Delaware Toll Roads to Seize Cars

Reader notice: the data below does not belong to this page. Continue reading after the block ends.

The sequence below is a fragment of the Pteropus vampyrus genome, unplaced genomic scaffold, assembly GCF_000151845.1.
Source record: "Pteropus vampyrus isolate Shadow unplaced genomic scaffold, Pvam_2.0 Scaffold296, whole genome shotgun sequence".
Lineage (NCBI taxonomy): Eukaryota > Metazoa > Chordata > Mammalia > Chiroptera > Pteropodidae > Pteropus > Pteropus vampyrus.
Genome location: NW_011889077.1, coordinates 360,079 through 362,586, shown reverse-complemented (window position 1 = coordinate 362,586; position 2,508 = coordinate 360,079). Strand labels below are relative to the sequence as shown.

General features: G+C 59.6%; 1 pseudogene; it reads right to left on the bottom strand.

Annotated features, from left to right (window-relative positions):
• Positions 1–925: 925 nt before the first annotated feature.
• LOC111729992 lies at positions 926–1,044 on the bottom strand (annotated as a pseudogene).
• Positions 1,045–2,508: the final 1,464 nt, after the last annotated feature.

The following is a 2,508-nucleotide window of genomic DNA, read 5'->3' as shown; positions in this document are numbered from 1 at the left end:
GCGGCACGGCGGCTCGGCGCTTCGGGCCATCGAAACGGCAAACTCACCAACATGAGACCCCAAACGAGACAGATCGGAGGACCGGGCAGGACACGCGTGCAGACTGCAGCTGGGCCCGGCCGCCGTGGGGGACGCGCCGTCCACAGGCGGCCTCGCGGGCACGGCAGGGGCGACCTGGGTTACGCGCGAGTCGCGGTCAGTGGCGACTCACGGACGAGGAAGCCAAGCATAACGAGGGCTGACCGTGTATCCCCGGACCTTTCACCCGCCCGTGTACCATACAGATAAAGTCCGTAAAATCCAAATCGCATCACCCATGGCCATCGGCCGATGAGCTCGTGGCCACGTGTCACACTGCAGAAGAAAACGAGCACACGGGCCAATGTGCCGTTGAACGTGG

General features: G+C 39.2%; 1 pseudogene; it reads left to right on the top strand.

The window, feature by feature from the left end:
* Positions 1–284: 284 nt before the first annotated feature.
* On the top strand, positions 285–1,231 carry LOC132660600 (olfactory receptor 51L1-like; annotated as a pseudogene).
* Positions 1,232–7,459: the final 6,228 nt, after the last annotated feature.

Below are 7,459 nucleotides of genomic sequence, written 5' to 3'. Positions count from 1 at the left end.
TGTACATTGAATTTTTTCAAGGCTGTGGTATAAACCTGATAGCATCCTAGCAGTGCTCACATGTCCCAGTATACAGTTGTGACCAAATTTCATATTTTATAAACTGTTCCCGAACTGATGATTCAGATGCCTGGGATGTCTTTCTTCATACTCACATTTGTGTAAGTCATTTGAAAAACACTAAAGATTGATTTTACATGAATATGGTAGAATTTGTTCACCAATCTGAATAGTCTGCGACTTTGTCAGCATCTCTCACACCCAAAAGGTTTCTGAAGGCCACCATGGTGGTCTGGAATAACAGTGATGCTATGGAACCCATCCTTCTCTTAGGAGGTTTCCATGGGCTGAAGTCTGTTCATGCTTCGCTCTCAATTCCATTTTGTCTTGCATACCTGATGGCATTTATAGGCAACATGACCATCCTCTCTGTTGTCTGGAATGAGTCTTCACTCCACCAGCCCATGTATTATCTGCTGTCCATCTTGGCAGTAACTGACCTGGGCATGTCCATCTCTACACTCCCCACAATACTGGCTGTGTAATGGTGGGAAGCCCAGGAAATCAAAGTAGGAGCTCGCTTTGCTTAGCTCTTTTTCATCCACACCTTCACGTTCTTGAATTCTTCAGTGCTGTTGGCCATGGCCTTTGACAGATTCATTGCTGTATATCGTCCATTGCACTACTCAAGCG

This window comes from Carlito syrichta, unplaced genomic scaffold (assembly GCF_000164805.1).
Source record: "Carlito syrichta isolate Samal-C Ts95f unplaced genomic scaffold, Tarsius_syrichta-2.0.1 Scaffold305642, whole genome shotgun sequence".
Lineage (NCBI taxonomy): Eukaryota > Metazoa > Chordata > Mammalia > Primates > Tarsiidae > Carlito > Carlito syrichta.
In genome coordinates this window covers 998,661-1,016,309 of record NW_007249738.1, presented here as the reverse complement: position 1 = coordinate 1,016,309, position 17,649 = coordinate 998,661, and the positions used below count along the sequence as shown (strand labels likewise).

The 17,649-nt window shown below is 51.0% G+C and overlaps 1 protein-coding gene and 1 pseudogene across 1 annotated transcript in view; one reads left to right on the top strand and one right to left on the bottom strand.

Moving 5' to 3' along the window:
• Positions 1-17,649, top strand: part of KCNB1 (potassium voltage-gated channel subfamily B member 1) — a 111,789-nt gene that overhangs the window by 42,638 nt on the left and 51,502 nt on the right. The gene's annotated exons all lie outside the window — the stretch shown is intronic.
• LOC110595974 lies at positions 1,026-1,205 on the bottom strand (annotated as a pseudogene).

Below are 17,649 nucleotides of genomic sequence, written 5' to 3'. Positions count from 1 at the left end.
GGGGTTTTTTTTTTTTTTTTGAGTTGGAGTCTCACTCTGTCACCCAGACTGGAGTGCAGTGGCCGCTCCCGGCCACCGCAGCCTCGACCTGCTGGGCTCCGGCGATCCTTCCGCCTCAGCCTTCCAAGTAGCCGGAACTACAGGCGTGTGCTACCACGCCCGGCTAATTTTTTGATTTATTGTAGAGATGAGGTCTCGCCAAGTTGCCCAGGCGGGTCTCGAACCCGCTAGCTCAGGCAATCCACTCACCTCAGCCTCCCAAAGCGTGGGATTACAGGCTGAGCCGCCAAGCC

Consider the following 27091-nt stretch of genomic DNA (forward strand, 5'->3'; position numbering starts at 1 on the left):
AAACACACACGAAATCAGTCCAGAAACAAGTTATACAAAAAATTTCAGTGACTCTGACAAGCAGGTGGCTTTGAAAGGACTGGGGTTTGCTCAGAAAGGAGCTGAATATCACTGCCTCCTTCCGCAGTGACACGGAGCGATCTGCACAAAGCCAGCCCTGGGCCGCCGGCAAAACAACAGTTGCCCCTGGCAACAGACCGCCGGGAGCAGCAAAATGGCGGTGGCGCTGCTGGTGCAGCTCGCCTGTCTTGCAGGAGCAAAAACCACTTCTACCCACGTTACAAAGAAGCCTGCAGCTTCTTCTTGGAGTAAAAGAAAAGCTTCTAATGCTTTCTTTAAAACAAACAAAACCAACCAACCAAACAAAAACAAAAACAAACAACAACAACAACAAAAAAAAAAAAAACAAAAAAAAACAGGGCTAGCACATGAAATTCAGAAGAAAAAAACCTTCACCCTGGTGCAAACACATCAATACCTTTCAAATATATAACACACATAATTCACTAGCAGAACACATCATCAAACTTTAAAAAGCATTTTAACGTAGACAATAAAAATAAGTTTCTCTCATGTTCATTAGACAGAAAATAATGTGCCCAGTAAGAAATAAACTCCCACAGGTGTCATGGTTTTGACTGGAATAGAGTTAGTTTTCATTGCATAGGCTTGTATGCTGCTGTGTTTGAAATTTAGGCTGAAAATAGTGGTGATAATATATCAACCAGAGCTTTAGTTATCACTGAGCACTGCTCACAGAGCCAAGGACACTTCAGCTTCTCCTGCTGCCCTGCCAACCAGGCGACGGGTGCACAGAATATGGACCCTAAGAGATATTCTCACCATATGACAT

Delaware officials announced Monday that a new punishment will be imposed on motorists accused of not paying tolls. A state law approved in July empowers police with on-the-spot authority to seize vehicles belonging to anyone whose name appears in a computer database list of toll cheats. This means that, rather than go through the hassle and expense of proving this crime in a court of law before a neutral judge or jury, officers now enjoy the full power of imposing sentence on the roadside. "Make no mistake, we will be out there and, when necessary, we will impound vehicles," Delaware State Police spokesman Jeff Whitmarsh said in a statement. "The intent of the law is clear and we will enforce it accordingly. Once a vehicle is impounded, notification may be given to other toll facilities along I-95 to be cross-checked for possible excessive toll violations in other jurisdictions." The state will keep an impounded vehicle until the owner either pays the tolls, fines, impound and towing charges or proves his own innocence before a civil hearing officer. Such hearings are conducted under a reduced standard of legal proof favoring the state interest. Because no court oversight is required for the seizures, local police will be able to use electronic scanning systems known as Bootfinder or Plate Hunter to round up vehicles for seizure without the driver's knowledge. The law specifies initially that cars may only be taken if the alleged total of unpaid tolls and penalty fees exceeds $1000, but Delaware has a history of boosting penalties for this infraction. In March 2007, the state began charging drivers accused of toll evasion with felony theft. The fully automated systems that toll roads use to accuse motorists of cheating are far from perfect. In Texas, 50,000 motorists were overbilled by a system described by officials as having "zero defects." Virginia falsely accused 8000 drivers of cheating the state out of $105,000 in revenue last year. According to the accuracy rate determined in an audit of Harris County Toll Road Authority records, 67,000 motorists are falsely accused each year of skipping out on area tolls. The fines and fees imposed on drivers who have faulty transponders can also be significant. An Illinois woman who did not notice that her credit card had expired was hit with $4620 in fines. A Florida judge was so outraged at the Florida Turnpike Authority's treatment of a volunteer firefighter falsely accused of toll cheating that he issued an injunction prohibiting "cheating" fines from being levied against drivers with valid toll accounts (read decision).